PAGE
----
Air Tahiti Nui's first Dreamliner has landed in Auckland marking a new phase for the airline.

The aircraft landed just before 1.30pm and is the first of four Dreamliners to enter its fleet coinciding with Air Tahiti Nui's 20th anniversary this year.

The 787-9 which arrived today has been named Fakarava after the atoll in French Polynesia's Tuamotu Islands, which boasts a lagoon with similar shades of blue to the aircraft's paint job.

President of French Polynesia Eduard Fritch was on the inaugural flight and said he hoped the new plane would generate more traffic between New Zealand and Tahiti.


''But in order to do so the the Air Tahiti executive and commercial crew will have to do some hard work in order to seduce more passengers on to our flights.''

He said the airline had made the ''complicated'' decision to buy the US-built Boeing ahead of an aircraft from France-based Airbus.

''We have to fight to keep our customers so we have to have the best aircraft.''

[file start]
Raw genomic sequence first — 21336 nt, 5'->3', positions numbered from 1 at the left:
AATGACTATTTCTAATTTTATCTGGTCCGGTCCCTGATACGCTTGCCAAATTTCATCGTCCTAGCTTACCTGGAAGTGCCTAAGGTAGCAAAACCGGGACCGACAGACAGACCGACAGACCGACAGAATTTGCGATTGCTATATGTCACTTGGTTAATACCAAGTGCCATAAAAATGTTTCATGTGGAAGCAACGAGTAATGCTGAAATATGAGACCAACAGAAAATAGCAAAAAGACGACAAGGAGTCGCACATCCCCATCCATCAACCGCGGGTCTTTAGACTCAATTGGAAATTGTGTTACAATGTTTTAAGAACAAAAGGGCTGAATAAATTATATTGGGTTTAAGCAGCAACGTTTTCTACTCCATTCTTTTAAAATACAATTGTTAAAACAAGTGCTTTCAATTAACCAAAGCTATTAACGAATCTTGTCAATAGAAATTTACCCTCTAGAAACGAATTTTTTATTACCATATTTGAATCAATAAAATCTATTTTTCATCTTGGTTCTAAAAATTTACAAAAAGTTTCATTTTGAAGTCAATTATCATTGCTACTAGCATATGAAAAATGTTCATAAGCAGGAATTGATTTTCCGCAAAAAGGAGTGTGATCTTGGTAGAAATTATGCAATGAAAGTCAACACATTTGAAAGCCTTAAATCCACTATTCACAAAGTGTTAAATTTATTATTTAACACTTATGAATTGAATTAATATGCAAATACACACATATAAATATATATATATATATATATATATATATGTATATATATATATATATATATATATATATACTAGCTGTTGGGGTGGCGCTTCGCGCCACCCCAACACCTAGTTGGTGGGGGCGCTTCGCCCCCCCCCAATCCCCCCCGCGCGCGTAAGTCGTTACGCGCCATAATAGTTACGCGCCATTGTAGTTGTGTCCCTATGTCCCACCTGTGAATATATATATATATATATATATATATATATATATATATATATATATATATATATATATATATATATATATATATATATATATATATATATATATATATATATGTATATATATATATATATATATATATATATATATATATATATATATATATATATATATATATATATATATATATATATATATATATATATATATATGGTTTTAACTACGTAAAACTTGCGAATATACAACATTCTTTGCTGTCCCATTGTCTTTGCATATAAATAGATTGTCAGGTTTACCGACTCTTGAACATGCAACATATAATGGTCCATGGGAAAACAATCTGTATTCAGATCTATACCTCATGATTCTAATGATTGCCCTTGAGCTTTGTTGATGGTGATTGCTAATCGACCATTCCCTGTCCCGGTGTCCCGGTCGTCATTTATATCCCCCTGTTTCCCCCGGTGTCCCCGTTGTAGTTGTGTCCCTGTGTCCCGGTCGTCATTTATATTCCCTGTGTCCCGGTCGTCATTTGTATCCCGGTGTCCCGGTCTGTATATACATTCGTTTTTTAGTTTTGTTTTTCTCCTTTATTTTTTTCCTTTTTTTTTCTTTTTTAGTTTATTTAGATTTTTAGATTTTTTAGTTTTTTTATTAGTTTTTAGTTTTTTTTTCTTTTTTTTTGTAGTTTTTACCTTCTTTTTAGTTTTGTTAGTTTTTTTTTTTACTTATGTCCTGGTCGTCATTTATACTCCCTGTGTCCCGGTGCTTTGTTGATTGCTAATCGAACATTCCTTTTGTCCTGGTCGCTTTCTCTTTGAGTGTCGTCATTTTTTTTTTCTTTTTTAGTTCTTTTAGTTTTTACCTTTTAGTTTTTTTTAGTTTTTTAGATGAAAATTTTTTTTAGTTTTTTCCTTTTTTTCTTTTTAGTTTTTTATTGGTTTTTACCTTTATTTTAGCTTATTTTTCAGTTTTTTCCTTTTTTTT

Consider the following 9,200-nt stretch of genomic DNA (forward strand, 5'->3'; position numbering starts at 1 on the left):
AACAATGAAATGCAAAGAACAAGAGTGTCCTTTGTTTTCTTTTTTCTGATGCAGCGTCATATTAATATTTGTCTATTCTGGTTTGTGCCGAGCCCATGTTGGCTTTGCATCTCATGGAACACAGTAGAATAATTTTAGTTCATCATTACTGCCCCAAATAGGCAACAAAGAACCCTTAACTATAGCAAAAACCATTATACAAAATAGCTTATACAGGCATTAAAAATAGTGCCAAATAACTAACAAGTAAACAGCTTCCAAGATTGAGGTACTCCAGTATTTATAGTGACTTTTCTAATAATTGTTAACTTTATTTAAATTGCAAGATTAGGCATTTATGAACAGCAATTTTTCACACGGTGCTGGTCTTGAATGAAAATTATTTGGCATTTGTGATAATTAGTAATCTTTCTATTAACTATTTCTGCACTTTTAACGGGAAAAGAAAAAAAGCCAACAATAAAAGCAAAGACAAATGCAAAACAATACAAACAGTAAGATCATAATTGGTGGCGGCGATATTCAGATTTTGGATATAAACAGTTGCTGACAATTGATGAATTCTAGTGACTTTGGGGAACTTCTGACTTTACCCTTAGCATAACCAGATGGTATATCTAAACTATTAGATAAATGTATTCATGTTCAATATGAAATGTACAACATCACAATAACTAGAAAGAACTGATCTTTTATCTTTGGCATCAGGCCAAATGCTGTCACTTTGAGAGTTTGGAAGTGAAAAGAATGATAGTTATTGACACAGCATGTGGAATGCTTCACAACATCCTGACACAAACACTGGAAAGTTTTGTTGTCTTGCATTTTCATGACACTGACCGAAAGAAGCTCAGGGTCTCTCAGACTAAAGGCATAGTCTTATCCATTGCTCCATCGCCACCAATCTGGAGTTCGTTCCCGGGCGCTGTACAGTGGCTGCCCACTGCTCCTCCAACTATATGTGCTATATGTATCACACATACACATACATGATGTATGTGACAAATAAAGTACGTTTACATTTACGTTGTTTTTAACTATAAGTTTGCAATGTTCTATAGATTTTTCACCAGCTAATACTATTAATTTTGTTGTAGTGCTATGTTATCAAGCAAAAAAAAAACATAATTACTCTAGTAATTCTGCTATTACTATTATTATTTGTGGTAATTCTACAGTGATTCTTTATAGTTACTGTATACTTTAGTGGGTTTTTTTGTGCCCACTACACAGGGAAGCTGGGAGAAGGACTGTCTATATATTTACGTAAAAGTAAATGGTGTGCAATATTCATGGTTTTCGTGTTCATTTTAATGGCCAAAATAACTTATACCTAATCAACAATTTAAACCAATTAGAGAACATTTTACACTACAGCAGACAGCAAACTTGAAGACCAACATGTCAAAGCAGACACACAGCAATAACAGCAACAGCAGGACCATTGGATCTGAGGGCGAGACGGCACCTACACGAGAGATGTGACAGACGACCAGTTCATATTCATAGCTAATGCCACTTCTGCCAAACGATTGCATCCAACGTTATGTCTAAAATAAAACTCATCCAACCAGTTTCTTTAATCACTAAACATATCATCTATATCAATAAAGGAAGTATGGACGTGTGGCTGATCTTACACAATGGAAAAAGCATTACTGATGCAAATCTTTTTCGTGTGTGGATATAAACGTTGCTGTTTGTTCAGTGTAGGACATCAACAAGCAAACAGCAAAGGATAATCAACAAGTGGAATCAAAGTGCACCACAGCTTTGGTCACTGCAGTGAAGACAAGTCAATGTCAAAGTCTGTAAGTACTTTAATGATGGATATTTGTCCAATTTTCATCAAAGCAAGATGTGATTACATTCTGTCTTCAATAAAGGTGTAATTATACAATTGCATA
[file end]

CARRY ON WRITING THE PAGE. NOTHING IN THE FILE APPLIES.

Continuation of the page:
The airline flies three times a week between Auckland and Pape'ete.

Air Tahiti Nui is phasing out its current Airbus A340-300 fleet. The twin engine Dreamliner is more efficient than four-engine A340 and the airlines estimates it will save close to 30,000 tonnes of fuel a year..

The French Polynesian flag carrier has bought two of the planes and two leased through the Air Lease Corporation.

They are powered by General Electric engines, not those from Rolls-Royce whose earlier model Dreamliner power plants need more maintenance and repairs.

Each plane has 30 business class seats, 32 premium economy seats and 232 economy seats.


Air Tahiti Nui also flies to Paris via Los Angeles. It says that with faster aircraft it aims to reduce travel times by around an hour and a half on a return flight to Paris.

More than a fifth of planes using Auckland Airport are now new generation highly efficient planes such as Dreamliners which began commercial service in 2011 and Airbus A350s that entered airline fleets in 2015.

Air Tahiti Nui's used to operate A340s on the service. It means the end of regular visits by A340s which have also been used in Auckland recent years by Cathay Pacific by Philippine Airlines.

The arrival of the Air Tahiti Nui Dreamliner is one of several changes over summer. Airlines including China Southern, United and Singapore Airlines have increased capacity.